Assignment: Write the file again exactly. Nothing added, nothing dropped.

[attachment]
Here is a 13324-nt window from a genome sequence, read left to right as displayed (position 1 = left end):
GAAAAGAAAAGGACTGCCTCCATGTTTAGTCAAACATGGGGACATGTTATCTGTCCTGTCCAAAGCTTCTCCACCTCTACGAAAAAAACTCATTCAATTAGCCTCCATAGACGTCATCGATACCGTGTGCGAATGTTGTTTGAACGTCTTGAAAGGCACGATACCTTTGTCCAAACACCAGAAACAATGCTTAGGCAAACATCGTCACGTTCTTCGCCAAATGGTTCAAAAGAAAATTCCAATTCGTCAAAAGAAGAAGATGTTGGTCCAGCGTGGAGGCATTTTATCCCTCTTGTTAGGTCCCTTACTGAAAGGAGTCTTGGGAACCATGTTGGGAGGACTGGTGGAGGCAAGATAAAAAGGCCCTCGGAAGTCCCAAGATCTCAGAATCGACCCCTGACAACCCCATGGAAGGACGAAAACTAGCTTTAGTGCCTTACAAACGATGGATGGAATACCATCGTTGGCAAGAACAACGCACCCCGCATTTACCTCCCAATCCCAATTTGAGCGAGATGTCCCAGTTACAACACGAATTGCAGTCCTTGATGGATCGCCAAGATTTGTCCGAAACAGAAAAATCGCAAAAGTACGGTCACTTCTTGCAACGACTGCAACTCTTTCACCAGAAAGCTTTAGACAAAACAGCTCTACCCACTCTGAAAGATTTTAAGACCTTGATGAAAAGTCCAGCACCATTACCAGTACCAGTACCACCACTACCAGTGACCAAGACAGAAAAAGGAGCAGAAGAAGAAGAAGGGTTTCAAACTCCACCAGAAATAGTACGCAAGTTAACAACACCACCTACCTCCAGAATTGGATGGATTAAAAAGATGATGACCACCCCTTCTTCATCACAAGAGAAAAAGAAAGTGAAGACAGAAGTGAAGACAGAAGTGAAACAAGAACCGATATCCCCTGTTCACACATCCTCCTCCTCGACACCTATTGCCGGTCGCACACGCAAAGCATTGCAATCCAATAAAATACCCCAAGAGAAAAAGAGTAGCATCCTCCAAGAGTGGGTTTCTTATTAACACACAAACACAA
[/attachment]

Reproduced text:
Here is a 13324-nt window from a genome sequence, read left to right as displayed (position 1 = left end):
GAAAAGAAAAGGACTGCCTCCATGTTTAGTCAAACATGGGGACATGTTATCTGTCCTGTCCAAAGCTTCTCCACCTCTACGAAAAAAACTCATTCAATTAGCCTCCATAGACGTCATCGATACCGTGTGCGAATGTTGTTTGAACGTCTTGAAAGGCACGATACCTTTGTCCAAACACCAGAAACAATGCTTAGGCAAACATCGTCACGTTCTTCGCCAAATGGTTCAAAAGAAAATTCCAATTCGTCAAAAGAAGAAGATGTTGGTCCAGCGTGGAGGCATTTTATCCCTCTTGTTAGGTCCCTTACTGAAAGGAGTCTTGGGAACCATGTTGGGAGGACTGGTGGAGGCAAGATAAAAAGGCCCTCGGAAGTCCCAAGATCTCAGAATCGACCCCTGACAACCCCATGGAAGGACGAAAACTAGCTTTAGTGCCTTACAAACGATGGATGGAATACCATCGTTGGCAAGAACAACGCACCCCGCATTTACCTCCCAATCCCAATTTGAGCGAGATGTCCCAGTTACAACACGAATTGCAGTCCTTGATGGATCGCCAAGATTTGTCCGAAACAGAAAAATCGCAAAAGTACGGTCACTTCTTGCAACGACTGCAACTCTTTCACCAGAAAGCTTTAGACAAAACAGCTCTACCCACTCTGAAAGATTTTAAGACCTTGATGAAAAGTCCAGCACCATTACCAGTACCAGTACCACCACTACCAGTGACCAAGACAGAAAAAGGAGCAGAAGAAGAAGAAGGGTTTCAAACTCCACCAGAAATAGTACGCAAGTTAACAACACCACCTACCTCCAGAATTGGATGGATTAAAAAGATGATGACCACCCCTTCTTCATCACAAGAGAAAAAGAAAGTGAAGACAGAAGTGAAGACAGAAGTGAAACAAGAACCGATATCCCCTGTTCACACATCCTCCTCCTCGACACCTATTGCCGGTCGCACACGCAAAGCATTGCAATCCAATAAAATACCCCAAGAGAAAAAGAGTAGCATCCTCCAAGAGTGGGTTTCTTATTAACACACAAACACAA